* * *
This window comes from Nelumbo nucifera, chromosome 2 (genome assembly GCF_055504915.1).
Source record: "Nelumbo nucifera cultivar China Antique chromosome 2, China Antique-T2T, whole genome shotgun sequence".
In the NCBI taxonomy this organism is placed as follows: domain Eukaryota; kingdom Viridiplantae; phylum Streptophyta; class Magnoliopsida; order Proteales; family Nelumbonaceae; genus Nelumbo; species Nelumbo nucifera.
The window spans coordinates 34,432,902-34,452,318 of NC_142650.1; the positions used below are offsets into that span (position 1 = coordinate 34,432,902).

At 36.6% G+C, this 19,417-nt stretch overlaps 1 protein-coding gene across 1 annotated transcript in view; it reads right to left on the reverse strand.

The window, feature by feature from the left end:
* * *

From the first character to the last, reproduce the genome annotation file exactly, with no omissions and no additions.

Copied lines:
This window comes from Nelumbo nucifera, chromosome 2 (genome assembly GCF_055504915.1).
Source record: "Nelumbo nucifera cultivar China Antique chromosome 2, China Antique-T2T, whole genome shotgun sequence".
In the NCBI taxonomy this organism is placed as follows: domain Eukaryota; kingdom Viridiplantae; phylum Streptophyta; class Magnoliopsida; order Proteales; family Nelumbonaceae; genus Nelumbo; species Nelumbo nucifera.
The window spans coordinates 34,432,902-34,452,318 of NC_142650.1; the positions used below are offsets into that span (position 1 = coordinate 34,432,902).

At 36.6% G+C, this 19,417-nt stretch overlaps 1 protein-coding gene across 1 annotated transcript in view; it reads right to left on the reverse strand.

The window, feature by feature from the left end: